At Stonecarrier's suggestion, he and I went out for breakfast on Sunday. I'm not saying that we were certain drarwenchicken's house was going to be a chaotic frenzy getting her out the door an hour before everyone else. We just wanted to help by not adding to the maelstrom. So we had a very pleasant, leisurely breakfast as Zells. As we were driving to campus, drarwenchicken called. She was running very late, and wanted to ask that if she had difficulty finding parking, could we meet her at Templeton and park her car for her? Of course we would. She's our sister.
The ceremony itself went as well as can be expected. When the professors marched in, wearing their velvety doctoral robes, it made me want to get a PhD. That lasted until I started getting bored, about an hour into the ceremony. It then took another hour to read all the names, and we were grateful that the bleachers at LC are padded. But we all got to cheer vigorously when drarwenchicken got her diploma (well, the cover for it actually), and that's what counts.
We then spent a while trailing after drarwenchicken as she zipped about, chatting with fellow graduates and professors. When she'd introduce everyone, they'd say how great it was to have her in the program and what a wonderful person she is (as if we didn't know). Still, that's what one does at graduation ceremonies. My people don't have many traditional rituals, so we observe the ones we do have to the letter. Two items of note: The reception food was really quite good. And at one point, I noticed that everybody in my immediate family was wearing a hat, except me. I'm choosing to believe it was coincidence, and not some secret plan from which I was excluded.
With that completed, we returned to the home of drarwenchicken & J to prepare for the post-graduation party. As you may guess, that effort, and the party itself for that matter, revolved primarily around the preparation and consumption of food. And watching the kids. I had a good time, but by 9:00 p.m., I was plumb tuckered (as we say in Arizona). I'm not used to being around people all day. Still, it was a great time and a thoroughly successful graduation.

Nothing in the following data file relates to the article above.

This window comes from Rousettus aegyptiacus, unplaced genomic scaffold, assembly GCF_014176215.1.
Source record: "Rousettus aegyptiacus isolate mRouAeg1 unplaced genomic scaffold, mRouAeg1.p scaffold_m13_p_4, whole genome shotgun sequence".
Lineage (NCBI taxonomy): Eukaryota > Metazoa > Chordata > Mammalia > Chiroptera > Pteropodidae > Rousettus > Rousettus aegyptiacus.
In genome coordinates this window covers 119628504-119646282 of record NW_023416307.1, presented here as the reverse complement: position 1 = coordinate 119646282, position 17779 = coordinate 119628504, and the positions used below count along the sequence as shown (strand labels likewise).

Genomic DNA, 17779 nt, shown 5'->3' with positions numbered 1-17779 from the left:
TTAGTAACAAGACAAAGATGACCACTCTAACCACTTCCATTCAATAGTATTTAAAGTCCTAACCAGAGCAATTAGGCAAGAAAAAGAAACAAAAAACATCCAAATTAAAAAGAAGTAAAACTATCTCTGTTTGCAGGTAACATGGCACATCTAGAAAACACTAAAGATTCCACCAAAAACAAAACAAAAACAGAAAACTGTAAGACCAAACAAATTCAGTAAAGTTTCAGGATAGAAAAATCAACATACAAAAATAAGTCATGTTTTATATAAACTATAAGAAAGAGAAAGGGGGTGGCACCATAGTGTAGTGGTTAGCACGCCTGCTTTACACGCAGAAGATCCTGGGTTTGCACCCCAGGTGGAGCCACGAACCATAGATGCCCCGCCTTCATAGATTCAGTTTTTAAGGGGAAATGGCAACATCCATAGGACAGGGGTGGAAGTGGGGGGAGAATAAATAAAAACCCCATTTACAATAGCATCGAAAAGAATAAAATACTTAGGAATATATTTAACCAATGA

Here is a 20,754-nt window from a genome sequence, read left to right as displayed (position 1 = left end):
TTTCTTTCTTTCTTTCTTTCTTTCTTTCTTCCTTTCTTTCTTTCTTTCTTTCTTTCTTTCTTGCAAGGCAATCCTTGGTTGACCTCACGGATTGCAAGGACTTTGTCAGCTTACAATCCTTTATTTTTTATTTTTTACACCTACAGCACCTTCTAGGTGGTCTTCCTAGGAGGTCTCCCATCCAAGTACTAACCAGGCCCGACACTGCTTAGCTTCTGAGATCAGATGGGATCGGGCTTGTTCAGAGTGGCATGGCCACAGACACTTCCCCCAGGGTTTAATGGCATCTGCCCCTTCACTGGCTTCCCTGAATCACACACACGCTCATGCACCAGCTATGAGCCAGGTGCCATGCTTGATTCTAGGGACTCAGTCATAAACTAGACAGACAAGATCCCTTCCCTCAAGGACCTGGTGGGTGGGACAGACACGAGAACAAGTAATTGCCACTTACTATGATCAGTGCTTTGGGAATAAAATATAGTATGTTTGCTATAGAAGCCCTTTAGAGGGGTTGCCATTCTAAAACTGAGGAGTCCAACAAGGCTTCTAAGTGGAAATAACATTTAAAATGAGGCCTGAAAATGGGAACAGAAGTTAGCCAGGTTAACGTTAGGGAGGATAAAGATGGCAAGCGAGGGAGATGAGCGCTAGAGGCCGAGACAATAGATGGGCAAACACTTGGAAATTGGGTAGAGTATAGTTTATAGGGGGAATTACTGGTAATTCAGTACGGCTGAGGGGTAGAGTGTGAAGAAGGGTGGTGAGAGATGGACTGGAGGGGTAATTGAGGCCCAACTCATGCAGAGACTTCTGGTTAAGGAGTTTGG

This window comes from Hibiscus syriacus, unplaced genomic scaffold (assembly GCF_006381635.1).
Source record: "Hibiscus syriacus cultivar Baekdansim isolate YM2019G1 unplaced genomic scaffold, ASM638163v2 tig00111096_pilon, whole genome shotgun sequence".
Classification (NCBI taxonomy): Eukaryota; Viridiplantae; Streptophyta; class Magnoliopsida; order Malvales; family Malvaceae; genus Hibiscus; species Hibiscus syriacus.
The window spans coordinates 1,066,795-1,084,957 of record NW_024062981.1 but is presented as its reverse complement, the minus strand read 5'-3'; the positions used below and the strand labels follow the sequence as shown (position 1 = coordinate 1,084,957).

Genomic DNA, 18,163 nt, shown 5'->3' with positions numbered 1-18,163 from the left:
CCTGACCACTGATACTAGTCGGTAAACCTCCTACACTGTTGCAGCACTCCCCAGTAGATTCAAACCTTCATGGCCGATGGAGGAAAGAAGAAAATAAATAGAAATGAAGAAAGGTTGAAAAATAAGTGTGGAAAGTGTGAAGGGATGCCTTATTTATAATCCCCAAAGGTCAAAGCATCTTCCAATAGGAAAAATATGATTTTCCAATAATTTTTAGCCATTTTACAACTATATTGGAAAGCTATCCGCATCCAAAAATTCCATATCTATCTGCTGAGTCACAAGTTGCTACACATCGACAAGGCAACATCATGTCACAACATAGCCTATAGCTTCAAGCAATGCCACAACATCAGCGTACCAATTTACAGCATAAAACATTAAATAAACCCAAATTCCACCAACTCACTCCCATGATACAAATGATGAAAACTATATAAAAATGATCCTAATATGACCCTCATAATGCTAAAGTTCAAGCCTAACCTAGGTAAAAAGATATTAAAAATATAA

Some thoughts about Nephew C: There are differences in play styles that Stonecarrier and I engage in with him. Stonecarrier does the more active stuff; roughhousing, running about, flipping C upside down, etc. C loves it. I'm drawn to the toys; C and I spent a lot of time playing with the exercise ball and building things with the legos. He seemed to like that too. I wonder if our preferences stem from old memories; I was generally smaller than my playmates and I think I have the assumption that roughhousing is just going to lead to someone getting hurt, because it was usually me. So I tend to avoid the more physical stuff.
Did I mention that C is really smart? I'm not boasting, because I really can't take any credit, but he is. I was watching C playing with W (the son of J's relatives, who was born within a week of C), and noticing that W is taller and literally able to run circles around C. And not to project my experience on C, but when I was a bright, less-athletic kid growing up in the wilds of Arizona, some aspects of that really sucked. I know that everybody has to deal with the tribulations of childhood and adolescence, that's normal. Thinking of him experiencing bullies and ridicule and self-doubt from feeling different and outcast, it makes me want to give him a big hug and tell him that it will all be okay. And that life has a lot of good things to offer as well, and they can make up for the sucky parts.
I'll make a point of reminding him of that over the next fifteen years or so.